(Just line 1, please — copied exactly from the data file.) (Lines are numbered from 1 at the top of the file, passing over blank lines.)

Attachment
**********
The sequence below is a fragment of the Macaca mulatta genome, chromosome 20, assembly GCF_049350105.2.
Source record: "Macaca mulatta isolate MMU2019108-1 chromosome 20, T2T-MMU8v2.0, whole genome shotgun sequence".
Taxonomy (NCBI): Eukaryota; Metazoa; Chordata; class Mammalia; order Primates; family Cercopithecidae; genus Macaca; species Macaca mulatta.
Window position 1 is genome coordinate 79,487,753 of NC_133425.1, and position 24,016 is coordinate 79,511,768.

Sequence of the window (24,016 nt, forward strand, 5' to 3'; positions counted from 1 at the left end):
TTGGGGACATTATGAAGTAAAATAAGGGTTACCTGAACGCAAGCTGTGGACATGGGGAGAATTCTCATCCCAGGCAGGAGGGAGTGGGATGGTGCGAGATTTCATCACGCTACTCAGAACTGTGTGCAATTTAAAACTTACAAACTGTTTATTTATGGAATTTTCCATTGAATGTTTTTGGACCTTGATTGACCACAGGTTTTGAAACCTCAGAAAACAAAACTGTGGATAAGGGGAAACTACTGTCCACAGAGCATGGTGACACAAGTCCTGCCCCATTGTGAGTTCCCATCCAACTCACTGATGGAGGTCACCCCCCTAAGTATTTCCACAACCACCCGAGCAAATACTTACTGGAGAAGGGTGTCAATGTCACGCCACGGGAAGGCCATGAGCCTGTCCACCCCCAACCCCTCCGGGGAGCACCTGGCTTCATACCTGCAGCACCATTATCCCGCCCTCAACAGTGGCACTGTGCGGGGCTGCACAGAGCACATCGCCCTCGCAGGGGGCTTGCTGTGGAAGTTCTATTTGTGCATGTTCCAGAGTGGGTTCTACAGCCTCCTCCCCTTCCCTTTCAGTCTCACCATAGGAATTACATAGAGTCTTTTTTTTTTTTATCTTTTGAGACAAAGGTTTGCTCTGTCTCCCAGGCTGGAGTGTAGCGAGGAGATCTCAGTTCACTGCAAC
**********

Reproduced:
The sequence below is a fragment of the Macaca mulatta genome, chromosome 20, assembly GCF_049350105.2.